It was mostly a trip to memory lane: Billy Talent, Hammerfall, Alestorm, Bad Religion, Skillet, KoЯn, Baroness, Agnostic Front, Battle Beast, and Annisokay whose singer couldn't make it, so it was replaced by Caliban's. Oh and also Bring me the horizon, which somehow managed to:
- have horrible soundcheck;
- painfully loud even wearing ER20XS,
- saturated (!!!) the speakers,
- gave the vivid impression that the singer was doing playback
- had songs where the two guitarists and bassist were simply walking on the stage.
- Cherry on the top, the effects on the singer's voice were sometimes cut a bit too early, outing him as a surprisingly weak singer.
As usual, Powerwolf was still an immense pleasure to witness, as well as Gloryhammer. Electric Callboy was a nice surprise: it was fun to hear what modern metal is sounding like those days, and it's always welcome to have bands bridging gaps between musical genres: here between metalcore and electronic music.
Weather-wise, rain on Wednesday and Thursday, and blazing heat the remaining days: Quechua 's Fresh & Black tents were a welcome innovation to the world of traditional oven-like ones.
I was curious about what a Swiss festival would look like, and wasn't disappointed:
- 20CHF to park a car, 8CHF per shower, 10CHF deposit per trash bag, VIP/GOLD/EIGER/MONCH/… tickets (no clue about what those meant: I took the regular ones), "camping claims" to reserve your camping square in advance, 2CHF for a locker, pay to get a deployed cardboard tent, … welcome to Switzerland!
- No bottles/cans allowed on the festival, albeit tetrapak up to one liter were allowed. I still have to find a beer brand coming in paper bricks…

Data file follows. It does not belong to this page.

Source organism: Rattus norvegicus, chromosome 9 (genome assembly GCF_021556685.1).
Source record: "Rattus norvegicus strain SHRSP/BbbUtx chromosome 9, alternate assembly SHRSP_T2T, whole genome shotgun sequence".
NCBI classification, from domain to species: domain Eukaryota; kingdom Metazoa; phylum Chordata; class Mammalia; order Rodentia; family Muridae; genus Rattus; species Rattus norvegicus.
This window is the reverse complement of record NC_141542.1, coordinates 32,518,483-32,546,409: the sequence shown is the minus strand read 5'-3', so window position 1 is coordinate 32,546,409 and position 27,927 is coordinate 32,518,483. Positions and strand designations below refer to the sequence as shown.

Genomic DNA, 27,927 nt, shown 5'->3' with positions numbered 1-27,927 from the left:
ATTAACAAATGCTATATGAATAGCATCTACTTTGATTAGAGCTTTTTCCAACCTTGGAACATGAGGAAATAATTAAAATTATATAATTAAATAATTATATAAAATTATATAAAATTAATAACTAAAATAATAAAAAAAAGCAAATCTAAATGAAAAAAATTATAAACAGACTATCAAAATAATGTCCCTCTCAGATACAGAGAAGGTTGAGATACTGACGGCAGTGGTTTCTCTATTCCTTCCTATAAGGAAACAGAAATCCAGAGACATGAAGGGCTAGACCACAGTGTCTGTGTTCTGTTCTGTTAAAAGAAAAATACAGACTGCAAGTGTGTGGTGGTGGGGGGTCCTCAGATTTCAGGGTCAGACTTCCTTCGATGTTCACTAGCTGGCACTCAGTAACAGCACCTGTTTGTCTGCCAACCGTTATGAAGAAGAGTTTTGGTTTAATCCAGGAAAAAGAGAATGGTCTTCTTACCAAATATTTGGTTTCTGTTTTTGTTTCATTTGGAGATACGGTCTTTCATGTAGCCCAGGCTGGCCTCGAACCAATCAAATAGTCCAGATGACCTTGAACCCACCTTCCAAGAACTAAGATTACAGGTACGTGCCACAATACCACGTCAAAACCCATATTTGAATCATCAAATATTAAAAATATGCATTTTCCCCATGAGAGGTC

- "Crowd Surfing, Wall of Death, Circle Pit" were expressibly forbidden, but happened anyway.
- Reusable cups and dishes, with a deposit, meaning that the trashcans were surprisingly empty.
- People with a green "Hunter and Gatherer" t-shirt, collecting litter, to whom you could donate your cups and dishes, effectively giving 2CHF per item to the Greenfield Festival Foundation. Those volunteers were given a 3 days pass for free in exchange of 3 hours of collect per day.
- A lot of food shops, which I didn't make use of, relying almost solely on an amazing vegan kebab one, since it provided the best ratio tastiness/price/quantity.
- Everyone speaking perfect English (contrasting with the weirdly translated website), and often French as well, making it hard to brag with my German skills, since they recognised my accent.
- Strict bold "no-drugs policy" that was of course completely unenforced.
- Clean and non-smelly toilets, albeit one could, for 2CHF per person and time, use privates "clean toilets in a quiet atmosphere". No idea what this meant, I used the regular ones.
- A quiet/counselling/… area, by Metal Church by the local protestant cult, as well as a chapel ("The tent chapel is decorated with a beer can cross on the outside."),
- A traditional Medieval Swiss Market
- "The age restriction to attend the festival is 16 years. Adolescents under 16 are only given entrance to the festival if the legal representatives approved so. You have to bring a signed participation approval with you to the festival’s entrance.", along with a strong recommendation about not bringing kids under 8 years old. So this wasn't really a family festival, which was weird, because the Hellfest has pogo/wall of death/… yet is family-friendly.
- One of the main sponsors was a cigarette manufacturer: ads in a couple of places, an entire lounge, people selling cigarettes on-site, … meaning that there were a lot of smokers/smoke.
- Took place in a valley, surrounded by beautiful mountains all around.
- Everyone came by train, in a couple of hours ride.
Annoyingly, the festival was riddled with minor technical hiccups, both on-stage (sound issues, weird soundchecks, …) but also for attendees: I had a 2 days ticket (Thursday and Friday) but wasn't allowed to plant my tent on Wednesday, so I had to buy a Saturday ticket at the entrance to do so. Speaking of camping, a "quiet area" would have been nice: we were sleeping between two large groups of people who took turn blasting music all day (and night) long.
All in all, it was a nice ~small festival (one main stage, and a super-tiny one), affordable, with a decent lineup, and without any major hindrances/issues. Would recommend if you'd like to attend a smaller/bubble-wrapped version of the Hellfest.